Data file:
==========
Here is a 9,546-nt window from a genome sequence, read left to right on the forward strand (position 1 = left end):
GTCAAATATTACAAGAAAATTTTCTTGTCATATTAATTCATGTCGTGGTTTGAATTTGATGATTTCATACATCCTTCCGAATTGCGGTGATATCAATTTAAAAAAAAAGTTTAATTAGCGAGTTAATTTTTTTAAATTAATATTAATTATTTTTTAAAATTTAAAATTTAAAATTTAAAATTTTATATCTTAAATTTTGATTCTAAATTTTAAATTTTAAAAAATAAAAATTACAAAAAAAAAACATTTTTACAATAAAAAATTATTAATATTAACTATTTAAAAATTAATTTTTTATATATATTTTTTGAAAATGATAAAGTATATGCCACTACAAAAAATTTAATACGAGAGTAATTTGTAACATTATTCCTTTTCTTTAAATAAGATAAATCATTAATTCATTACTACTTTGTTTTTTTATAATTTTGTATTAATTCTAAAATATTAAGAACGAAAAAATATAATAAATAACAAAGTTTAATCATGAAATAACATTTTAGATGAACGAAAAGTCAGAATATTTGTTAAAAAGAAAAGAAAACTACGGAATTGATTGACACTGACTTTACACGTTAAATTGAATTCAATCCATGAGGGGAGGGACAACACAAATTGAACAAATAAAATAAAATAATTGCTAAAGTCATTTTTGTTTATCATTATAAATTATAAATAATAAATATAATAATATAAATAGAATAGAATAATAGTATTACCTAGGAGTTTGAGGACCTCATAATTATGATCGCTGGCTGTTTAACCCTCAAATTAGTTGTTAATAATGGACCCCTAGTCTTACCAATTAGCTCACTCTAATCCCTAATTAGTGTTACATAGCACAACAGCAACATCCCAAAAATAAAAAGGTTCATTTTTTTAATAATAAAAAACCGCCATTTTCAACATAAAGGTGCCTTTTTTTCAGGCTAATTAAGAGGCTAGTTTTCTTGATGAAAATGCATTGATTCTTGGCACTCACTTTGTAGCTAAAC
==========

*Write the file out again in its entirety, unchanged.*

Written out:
Here is a 9,546-nt window from a genome sequence, read left to right on the forward strand (position 1 = left end):
GTCAAATATTACAAGAAAATTTTCTTGTCATATTAATTCATGTCGTGGTTTGAATTTGATGATTTCATACATCCTTCCGAATTGCGGTGATATCAATTTAAAAAAAAAGTTTAATTAGCGAGTTAATTTTTTTAAATTAATATTAATTATTTTTTAAAATTTAAAATTTAAAATTTAAAATTTTATATCTTAAATTTTGATTCTAAATTTTAAATTTTAAAAAATAAAAATTACAAAAAAAAAACATTTTTACAATAAAAAATTATTAATATTAACTATTTAAAAATTAATTTTTTATATATATTTTTTGAAAATGATAAAGTATATGCCACTACAAAAAATTTAATACGAGAGTAATTTGTAACATTATTCCTTTTCTTTAAATAAGATAAATCATTAATTCATTACTACTTTGTTTTTTTATAATTTTGTATTAATTCTAAAATATTAAGAACGAAAAAATATAATAAATAACAAAGTTTAATCATGAAATAACATTTTAGATGAACGAAAAGTCAGAATATTTGTTAAAAAGAAAAGAAAACTACGGAATTGATTGACACTGACTTTACACGTTAAATTGAATTCAATCCATGAGGGGAGGGACAACACAAATTGAACAAATAAAATAAAATAATTGCTAAAGTCATTTTTGTTTATCATTATAAATTATAAATAATAAATATAATAATATAAATAGAATAGAATAATAGTATTACCTAGGAGTTTGAGGACCTCATAATTATGATCGCTGGCTGTTTAACCCTCAAATTAGTTGTTAATAATGGACCCCTAGTCTTACCAATTAGCTCACTCTAATCCCTAATTAGTGTTACATAGCACAACAGCAACATCCCAAAAATAAAAAGGTTCATTTTTTTAATAATAAAAAACCGCCATTTTCAACATAAAGGTGCCTTTTTTTCAGGCTAATTAAGAGGCTAGTTTTCTTGATGAAAATGCATTGATTCTTGGCACTCACTTTGTAGCTAAAC